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This thing actually looks too vicious to be in a Nintendo game. Like a fish-shaped BFG.

The last one is just Area Control but you have only one or two areas that count towards your score. And you have to control them for as long as you can. It's not as fun as the others but it's still entertaining as you know have to decide between a strong offence or defence. Do you target enemy areas or try to defend the ones you have?

Yeah, that's all I have to say about Spla....Wait, no. There's a single player.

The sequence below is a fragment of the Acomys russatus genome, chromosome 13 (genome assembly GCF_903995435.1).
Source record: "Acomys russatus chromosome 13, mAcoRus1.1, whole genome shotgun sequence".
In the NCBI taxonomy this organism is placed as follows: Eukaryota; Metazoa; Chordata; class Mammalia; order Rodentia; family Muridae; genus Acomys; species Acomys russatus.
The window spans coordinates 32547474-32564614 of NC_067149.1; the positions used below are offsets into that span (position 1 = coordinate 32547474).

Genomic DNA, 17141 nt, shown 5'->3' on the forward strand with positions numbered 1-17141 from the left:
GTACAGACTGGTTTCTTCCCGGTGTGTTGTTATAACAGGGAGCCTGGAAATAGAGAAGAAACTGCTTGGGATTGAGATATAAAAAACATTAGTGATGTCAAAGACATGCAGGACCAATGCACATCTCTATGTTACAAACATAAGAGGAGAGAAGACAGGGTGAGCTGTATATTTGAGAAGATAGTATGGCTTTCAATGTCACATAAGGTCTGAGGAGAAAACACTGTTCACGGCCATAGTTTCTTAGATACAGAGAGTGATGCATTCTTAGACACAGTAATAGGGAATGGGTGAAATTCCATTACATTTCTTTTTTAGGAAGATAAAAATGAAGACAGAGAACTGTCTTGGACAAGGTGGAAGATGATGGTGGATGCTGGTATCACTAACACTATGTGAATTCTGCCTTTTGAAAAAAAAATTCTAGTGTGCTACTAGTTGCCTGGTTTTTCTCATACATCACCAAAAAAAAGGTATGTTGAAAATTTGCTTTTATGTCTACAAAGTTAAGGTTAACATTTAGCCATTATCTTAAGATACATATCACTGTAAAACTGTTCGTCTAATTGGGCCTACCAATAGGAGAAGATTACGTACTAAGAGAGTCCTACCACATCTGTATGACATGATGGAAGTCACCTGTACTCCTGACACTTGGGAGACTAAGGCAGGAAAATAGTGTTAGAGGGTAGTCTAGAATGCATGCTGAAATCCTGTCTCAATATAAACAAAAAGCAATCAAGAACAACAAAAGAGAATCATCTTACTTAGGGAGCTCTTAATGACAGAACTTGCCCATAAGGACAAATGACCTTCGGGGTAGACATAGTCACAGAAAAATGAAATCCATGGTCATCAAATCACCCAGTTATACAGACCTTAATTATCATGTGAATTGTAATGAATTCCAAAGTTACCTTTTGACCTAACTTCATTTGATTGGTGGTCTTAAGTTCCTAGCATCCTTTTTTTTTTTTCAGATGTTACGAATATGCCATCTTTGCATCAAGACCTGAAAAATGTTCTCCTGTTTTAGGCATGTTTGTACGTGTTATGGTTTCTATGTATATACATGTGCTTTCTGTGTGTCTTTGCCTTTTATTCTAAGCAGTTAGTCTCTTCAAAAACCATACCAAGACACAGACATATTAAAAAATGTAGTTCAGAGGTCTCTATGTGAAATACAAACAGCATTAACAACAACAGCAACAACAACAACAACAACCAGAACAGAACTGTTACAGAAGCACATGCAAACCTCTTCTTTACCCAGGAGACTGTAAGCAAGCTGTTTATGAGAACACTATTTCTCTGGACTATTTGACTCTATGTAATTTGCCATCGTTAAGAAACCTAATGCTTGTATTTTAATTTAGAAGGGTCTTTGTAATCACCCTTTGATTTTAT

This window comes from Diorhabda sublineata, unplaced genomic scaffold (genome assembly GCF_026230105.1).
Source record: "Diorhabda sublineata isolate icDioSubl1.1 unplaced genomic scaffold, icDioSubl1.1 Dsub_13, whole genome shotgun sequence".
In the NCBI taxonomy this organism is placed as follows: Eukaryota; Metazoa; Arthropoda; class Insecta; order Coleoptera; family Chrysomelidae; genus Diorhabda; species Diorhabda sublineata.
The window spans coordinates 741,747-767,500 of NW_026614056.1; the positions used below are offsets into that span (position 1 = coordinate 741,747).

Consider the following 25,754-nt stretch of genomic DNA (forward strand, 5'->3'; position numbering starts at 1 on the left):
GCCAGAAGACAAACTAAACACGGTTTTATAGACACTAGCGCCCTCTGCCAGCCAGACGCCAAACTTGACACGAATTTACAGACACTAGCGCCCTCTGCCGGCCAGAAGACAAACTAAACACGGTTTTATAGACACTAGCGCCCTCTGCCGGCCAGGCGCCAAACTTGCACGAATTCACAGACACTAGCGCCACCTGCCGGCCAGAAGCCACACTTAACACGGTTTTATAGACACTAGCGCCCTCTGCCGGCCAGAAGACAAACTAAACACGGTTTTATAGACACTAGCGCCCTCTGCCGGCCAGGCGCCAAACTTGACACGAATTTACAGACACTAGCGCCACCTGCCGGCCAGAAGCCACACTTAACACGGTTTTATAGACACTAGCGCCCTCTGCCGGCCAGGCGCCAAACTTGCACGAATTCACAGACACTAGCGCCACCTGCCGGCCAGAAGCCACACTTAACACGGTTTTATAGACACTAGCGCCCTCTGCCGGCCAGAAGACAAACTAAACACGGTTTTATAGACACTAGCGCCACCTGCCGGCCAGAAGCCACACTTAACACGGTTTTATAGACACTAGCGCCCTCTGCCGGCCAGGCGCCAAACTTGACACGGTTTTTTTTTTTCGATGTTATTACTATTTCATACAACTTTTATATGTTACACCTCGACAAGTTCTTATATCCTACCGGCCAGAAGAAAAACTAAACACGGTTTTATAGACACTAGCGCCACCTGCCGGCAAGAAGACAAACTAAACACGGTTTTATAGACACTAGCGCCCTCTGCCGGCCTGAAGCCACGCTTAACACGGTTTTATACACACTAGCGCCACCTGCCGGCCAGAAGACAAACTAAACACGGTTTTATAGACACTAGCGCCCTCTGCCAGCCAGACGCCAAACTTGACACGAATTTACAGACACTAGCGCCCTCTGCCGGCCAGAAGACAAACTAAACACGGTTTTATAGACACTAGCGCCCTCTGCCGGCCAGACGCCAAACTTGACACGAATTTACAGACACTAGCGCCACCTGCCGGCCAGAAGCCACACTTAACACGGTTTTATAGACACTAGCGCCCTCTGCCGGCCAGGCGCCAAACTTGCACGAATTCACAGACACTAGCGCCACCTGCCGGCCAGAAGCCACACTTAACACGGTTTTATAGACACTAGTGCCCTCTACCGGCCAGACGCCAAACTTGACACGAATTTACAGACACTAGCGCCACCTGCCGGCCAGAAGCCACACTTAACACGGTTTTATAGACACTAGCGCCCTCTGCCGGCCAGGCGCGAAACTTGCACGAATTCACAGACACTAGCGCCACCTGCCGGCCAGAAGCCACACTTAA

It's kinda dull, actually. It shows you the ropes and I do recommend you finish it though not because it's necessarily fun. It's mainly just to build up your skills so that they can be put to the test within the online matches. There's some challenge modes available with the Amiibo characters that let you use alternate weapons though, they don't bring much to the table.

And now, that's all I have to say about Splatoon. In short, it's fun. If you like quirky ideas or love TF2, look for this. Seriously, it's good. Play it.

Just be weary that I'll be gunning for you too if you do sign up.

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No comment, I just really like this one.
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  • Tyro D. Fox